Neither Article 5.04 nor Article 5.054 explicitly created a private cause of action. While Article 5.04 identifies specified duties peace officers must perform, it does not provide for any penalty for the failure to comply. Even assuming the statute failed to protect intended beneficiaries, this is insufficient to imply a right of enforcement. See Brown, 156 S.W.3d at 567. Article 5.054 specifically states officers are not civilly liable for acts or omissions arising from their actions in providing assistance pursuant to this article and not liable civilly or criminally if a victim misappropriates personal property. We conclude there is no clear legislative intent to provide a private cause of action for a peace officer's failure to perform the duties enumerated in Articles 5.04 and 5.045, including a failure to provide the statutory notice to adult victims of family violence.
Appellees proved as a matter of law that they are entitled to summary judgment on each of White's causes of action. See Fernandez, 315 S.W.3d at 508. White did not present evidence raising a fact question. Accordingly, the trial court did not err in granting Appellees' motion for summary judgment. We overrule White's issues one and two.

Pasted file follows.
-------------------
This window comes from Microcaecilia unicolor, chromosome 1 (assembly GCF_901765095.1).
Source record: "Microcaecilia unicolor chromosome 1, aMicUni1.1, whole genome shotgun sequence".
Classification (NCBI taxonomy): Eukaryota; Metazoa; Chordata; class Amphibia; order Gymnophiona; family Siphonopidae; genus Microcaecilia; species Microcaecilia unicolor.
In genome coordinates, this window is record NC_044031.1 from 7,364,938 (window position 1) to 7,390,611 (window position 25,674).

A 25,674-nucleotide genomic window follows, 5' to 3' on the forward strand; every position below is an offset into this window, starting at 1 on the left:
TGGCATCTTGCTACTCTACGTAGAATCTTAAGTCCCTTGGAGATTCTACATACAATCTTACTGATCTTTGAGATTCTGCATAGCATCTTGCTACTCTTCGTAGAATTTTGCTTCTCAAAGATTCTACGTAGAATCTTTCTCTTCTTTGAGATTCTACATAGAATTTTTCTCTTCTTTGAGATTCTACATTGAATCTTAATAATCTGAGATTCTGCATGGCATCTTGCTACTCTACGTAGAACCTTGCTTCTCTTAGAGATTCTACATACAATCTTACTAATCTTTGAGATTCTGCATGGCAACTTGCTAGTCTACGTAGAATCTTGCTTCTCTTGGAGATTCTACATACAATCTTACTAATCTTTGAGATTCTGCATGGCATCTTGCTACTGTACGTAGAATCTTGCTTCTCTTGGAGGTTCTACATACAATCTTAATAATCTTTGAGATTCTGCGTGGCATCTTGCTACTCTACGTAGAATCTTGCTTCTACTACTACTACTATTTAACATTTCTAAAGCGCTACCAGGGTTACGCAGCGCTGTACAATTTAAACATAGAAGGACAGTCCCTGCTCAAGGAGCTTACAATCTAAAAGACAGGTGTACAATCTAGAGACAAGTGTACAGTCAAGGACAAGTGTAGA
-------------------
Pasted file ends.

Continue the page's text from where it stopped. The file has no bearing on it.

The trial court's judgment ordered White to pay all costs. Although White did not complain of this ruling on appeal, we consider it sua sponte because it touches on a jurisdictional question, and jurisdiction is fundamental in nature. See Royal Indep. Sch. Dist. v. Ragsdale, 273 S.W.3d 759, 763 (Tex. App.−Houston [14th Dist.] 2008, no pet.). Texas Rule of Civil Procedure 145 provides that a party who files a statement of inability to pay costs cannot be required to pay costs except by order of the court as provided by Rule 145. Tex. R. Civ. P. 145. The court may order the declarant to pay costs after notice and an oral evidentiary hearing. Id. 145(f). The judgment may not require the declarant to pay costs unless the trial court issued an order under Rule 145(f) or the party obtained a monetary recovery which the court orders to be applied toward payment of costs. Id. 145(h). Moreover, in the absence of a 145(f) order, a provision in the judgment purporting to order the declarant to pay costs is void. Id. An uncontested affidavit of inability to pay is conclusive as a matter of law. Campbell v. Wilder, 487 S.W.3d 146, 151 (Tex. 2016).
White filed a statement of inability to pay supported by documentary proof. Nothing in the record indicates that his statement was contested or that the trial court held an evidentiary hearing on the question or entered an order under Rule 145 ordering White to pay costs. Accordingly, the portion of the final judgment ordering White to pay costs is void. Tex. R. Civ. P. 145. If a ruling is void, the appellate court lacks jurisdiction to review the ruling's merits. See Phillips v. Bramlett, 407 S.W.3d 229, 236 (Tex. 2013). The appellate court must declare the ruling void or vacate it. See Doan v. TransCanada Keystone Pipeline, LP, 542 S.W.3d 794, 806 (Tex. App.−Houston [14th Dist.] 2018, no pet.). We therefore modify the final judgment by deleting the order for White to pay costs.
As modified, we affirm the trial court's judgment.
Brian Hoyle, Justice
Response sent, thank you
Docket No: NO. 12-19-00004-CV
Decided: October 31, 2019
Court: Court of Appeals of Texas, Tyler.